88 Assets Pros Rely On88 assets steph

NadineEllisNEW Nadine Ellis is one of Hollywood's A-list dancers.

Forward, backward, inside, and out... these pros know the casting scene. We invited them to share their 'insights.' We got an earful. No fluff stuff.


I understand how important my role is in maintaining healthy work relationships with agents, producers, directors, choreographers, and crew members.

I'm aware that opportunities can be unpredictable and happen at unexpected times.

I try to stay tuned-in to all of the possibilities.

Early on, I saw the importance of developing a comfort level in front of cameras.

I'm committed to showing up on time and leaving personal dramas outside the workplace.


SkyHoffman-150Sky Hoffman is a self-initiator.

I see the direct link between employability and personal effort.

Uncover your own resources.

I've grown to see that training is just as important as desire.


When the work gets tough, staying grateful helps.

When the work comes easy, staying grateful helps even more.

Dealing with feast-or-famine employment requires patience and real maturity.

There are better ways to take care of problems than complaining openly in the workplace. To show respect for Dancers Alliance's efforts at improving workplace conditions, I support them every chance I get.


CarmitBacharNEW Carmit Bachar

Freedom shows up for me when I'm willing to give all of myself.

The bond between audience and performer has enormous power. Pay attention to it. There's more to auditioning than dancing your heart out. The wardrobe, hairstyle, and makeup you walk in the door wearing are almost as important as your dance ability. Producers and directors might not know much about dance ability, but they sure can recognize a look that's right for their project.

Dance technique and auditioning skills don't always match. There are too many beautiful dancers out there who don't know how to audition. The help they need is available if they're willing to get it. Hello, Answers4dancers!

Since we're in a profession where not being chosen happens more often than being chosen, we should drop any self-defeating way of reacting to it.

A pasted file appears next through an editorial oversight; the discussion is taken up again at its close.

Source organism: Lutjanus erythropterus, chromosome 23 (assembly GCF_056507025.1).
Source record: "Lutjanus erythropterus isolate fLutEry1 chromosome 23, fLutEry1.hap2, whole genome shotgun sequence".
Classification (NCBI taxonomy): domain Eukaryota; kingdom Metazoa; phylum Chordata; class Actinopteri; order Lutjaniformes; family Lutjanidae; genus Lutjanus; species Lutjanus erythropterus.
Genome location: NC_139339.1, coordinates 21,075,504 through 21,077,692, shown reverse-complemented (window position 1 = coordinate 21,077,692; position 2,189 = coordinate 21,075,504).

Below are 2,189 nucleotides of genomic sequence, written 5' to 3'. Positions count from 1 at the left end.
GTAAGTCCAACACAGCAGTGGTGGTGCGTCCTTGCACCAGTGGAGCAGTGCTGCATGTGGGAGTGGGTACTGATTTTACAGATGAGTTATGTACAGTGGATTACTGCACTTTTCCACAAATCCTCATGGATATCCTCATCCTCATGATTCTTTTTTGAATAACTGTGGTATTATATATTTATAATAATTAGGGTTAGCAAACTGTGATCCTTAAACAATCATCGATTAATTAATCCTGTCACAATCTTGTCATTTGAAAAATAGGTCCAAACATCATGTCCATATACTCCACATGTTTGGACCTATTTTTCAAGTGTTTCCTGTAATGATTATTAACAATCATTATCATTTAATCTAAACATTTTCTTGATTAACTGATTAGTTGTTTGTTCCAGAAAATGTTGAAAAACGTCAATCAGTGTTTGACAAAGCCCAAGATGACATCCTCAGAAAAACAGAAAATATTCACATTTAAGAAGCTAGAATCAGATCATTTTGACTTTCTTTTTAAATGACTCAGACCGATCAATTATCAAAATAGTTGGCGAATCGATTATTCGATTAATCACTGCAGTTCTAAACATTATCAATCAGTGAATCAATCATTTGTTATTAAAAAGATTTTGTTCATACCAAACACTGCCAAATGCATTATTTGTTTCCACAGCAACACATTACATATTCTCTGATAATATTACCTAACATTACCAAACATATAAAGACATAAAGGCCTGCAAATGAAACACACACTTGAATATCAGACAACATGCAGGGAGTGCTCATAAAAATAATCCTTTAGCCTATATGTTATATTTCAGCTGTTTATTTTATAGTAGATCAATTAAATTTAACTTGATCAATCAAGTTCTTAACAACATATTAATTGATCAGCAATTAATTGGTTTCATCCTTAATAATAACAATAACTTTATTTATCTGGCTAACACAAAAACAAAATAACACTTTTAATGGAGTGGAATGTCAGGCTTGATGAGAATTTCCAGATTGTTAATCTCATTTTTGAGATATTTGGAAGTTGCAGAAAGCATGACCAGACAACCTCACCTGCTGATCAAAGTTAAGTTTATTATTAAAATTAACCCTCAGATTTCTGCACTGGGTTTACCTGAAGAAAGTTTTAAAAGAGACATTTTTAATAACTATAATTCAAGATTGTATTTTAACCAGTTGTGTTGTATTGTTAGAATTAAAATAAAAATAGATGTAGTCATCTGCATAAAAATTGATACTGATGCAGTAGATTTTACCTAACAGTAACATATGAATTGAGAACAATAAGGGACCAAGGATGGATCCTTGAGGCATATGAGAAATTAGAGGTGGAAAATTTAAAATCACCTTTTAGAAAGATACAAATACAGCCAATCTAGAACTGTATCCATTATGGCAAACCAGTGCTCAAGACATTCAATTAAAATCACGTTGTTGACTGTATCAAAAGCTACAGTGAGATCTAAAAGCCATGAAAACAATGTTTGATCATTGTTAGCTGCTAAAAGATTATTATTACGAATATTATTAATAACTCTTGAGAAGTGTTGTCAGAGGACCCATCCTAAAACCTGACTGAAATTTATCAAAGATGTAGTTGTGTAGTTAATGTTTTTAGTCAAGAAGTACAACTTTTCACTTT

It's wise to get yourself seen at auditions before you turn eighteen.

The last generation of dancers heard nothing about marketing themselves. Pay attention to the marketing advantages that are all around us.

Know what you love doing. Stay open and listen for what your path might be.

There's always a bigger plan out there than the one you have for yourself.

Stop looking for someone to nurture your career. Self-nurturing is the way to go.


tj-espinoza-175T.J. Espinoza

Your job as a dancer is about more than dance. It's about letting an audience feel like they're a part of what we're doing. Honor that connection by showing them what you're made of.

Knowing I will always have to audition to get work, I accept the fact that I must prove my worth over and over again.

My teachers taught me to listen to the music, hear the beats, feel the passion, and tell a story with my movement. Those skills have been a great asset.

When young kids tell me I've inspired them to dance, I tell them my career happened because of all the teachers I've had who showed me how to do it.

Sometimes, in order to achieve greater things, we must be willing to let go of the comfortable surroundings we're in.


During the early days, juggling school responsibilities in Cottonwood CA and auditions in Los Angeles required a lot of extra work. But I was up for it. Having my family as a support system helped get me through it.

Attending competitions allowed me to see what other dancers my age were doing. When I saw the level of technique they had, I knew I needed more of it to compliment what I already had. I was determined to become a complete dancer, inside and out.

The personal impression you give often impacts the bookings you get. Pop stars, as well as choreographers and directors prefer working with pleasant and cooperative people.

Auditions are learning experiences and an important part of my education. I'm constantly discovering new things I could alter, or improve on.